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Ex-official sticking to her appeal

Oral arguments up next in case

Published: Tuesday, Oct. 8, 2013 1:15 a.m. CDT
Caption
Rita Crundwell

DIXON – Rita Crundwell’s attorney is sticking to his argument that the U.S. District Court in Rockford abused its discretion in sentencing her and did not give enough weight to the former city comptroller’s communication with authorities.

Crundwell appealed her sentence July 10 with a federal court of appeals in Chicago, and her attorney filed a reply Monday.

Oral arguments would be the next step in the appellate process, but they have not been scheduled.

The former Dixon comptroller was sentenced Feb. 14 to 19 years, 7 months for wire fraud in connection with her theft of nearly $54 million. It is widely regarded as the largest municipal embezzlement in U.S. history.

The sentencing was 4 years longer than recommended in guidelines used by federal courts to standardize sentences, and just 6 months short of the maximum sentence possible, her attorney Paul Gaziano said in previous documents.

Prosecutors argued that a federal judge in Rockford gave proper consideration to Crundwell’s cooperation when he handed down the sentence.

In documents filed Monday by Crundwell’s attorney, Gaziano argued that the appellate court should be allowed to review the judge’s decision.

Crundwell concedes her theft caused a loss of confidence in the city government and the inability of Dixon to provide services to its residents, her attorney said in documents.

Using psychological harm to Dixon residents to enhance her sentence, however, was an error, he said. The district court elevated residents to the level of victims and used their letters to determine psychological harm, the attorney said.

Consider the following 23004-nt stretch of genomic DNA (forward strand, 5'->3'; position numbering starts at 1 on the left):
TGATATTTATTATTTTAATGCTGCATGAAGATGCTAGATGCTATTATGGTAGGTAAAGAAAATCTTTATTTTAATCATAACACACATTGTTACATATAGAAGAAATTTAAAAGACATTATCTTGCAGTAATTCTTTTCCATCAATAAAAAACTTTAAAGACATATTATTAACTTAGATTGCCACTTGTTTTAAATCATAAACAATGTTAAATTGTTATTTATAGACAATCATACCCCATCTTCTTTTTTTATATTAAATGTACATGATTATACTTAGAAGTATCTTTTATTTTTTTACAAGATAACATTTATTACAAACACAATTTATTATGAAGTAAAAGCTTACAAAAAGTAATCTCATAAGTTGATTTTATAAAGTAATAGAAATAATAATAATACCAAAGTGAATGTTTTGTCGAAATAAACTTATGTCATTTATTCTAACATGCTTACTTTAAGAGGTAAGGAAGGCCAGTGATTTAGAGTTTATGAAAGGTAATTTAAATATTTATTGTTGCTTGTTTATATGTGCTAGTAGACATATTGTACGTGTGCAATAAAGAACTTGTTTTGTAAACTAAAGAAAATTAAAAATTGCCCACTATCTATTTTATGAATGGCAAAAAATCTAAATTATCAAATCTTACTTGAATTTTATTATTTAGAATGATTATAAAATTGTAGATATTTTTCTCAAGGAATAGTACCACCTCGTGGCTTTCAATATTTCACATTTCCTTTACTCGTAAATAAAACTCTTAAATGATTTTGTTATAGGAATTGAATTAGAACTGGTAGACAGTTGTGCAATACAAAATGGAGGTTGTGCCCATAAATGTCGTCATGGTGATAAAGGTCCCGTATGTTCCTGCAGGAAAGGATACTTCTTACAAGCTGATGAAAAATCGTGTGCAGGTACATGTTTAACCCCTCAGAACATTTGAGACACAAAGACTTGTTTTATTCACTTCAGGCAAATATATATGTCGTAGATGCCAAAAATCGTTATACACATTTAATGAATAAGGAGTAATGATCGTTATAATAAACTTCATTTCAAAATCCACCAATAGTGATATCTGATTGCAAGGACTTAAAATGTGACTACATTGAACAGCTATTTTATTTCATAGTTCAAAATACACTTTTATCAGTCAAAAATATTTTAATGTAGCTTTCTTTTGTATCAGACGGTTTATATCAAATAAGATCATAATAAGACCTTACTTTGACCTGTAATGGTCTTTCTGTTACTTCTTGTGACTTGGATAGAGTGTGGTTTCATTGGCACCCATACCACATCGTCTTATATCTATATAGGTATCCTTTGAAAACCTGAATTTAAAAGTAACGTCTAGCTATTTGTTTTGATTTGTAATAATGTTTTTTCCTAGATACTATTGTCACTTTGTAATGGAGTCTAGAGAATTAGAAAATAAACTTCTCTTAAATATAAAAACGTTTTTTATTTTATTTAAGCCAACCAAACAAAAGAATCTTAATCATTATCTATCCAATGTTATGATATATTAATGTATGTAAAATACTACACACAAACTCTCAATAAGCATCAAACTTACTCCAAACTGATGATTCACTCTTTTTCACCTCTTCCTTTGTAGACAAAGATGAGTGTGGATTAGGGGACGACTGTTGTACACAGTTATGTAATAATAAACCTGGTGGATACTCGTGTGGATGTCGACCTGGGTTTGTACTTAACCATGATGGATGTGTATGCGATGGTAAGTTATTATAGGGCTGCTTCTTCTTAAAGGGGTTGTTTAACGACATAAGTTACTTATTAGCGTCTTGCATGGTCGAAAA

The government presented no expert witness to establish that any person was psychologically damaged, Gaziano said in the argument.

“This action was contrary to the district court’s earlier determination that only the city of Dixon was a victim,” he said.

Also, Judge Philip Reinhard made only one reference to Crundwell’s cooperation in his sentencing remarks, Crundwell’s attorney said.

That reference was: “I’ve considered the assistance you gave to the FBI, and I’ve considered those letters which have been written in your support. As I’ve said, there are plenty of letters that are written that do not support you.”

All in all, the judge said, Crundwell cooperated. But he said that in the last few days before sentencing, he found out that she had stolen money from another fund as early as 1988.

The district court made a passing reference to other thefts in 1988, Gaziano said in documents.

He said not enough evidence was given by prosecutors for how those thefts interfered with the investigation or how it justified increasing the prison sentence.

Ms. Crundwell’s level of cooperation was “significant and proved to be of great assistance to the law enforcement agencies involved in this matter,” according to testimony from Andrea Dobranski of the FBI.

Prosecutors had said Reinhard considered Crundwell’s cooperation after her arrest but found that it was outweighed by the harm she caused to Dixon. The fact that not as much weight was given to her cooperation as desired does not make the sentence unreasonable, prosecutors said in previous court filings.

Crundwell is serving her sentence at a federal prison in Waseca, Minn.

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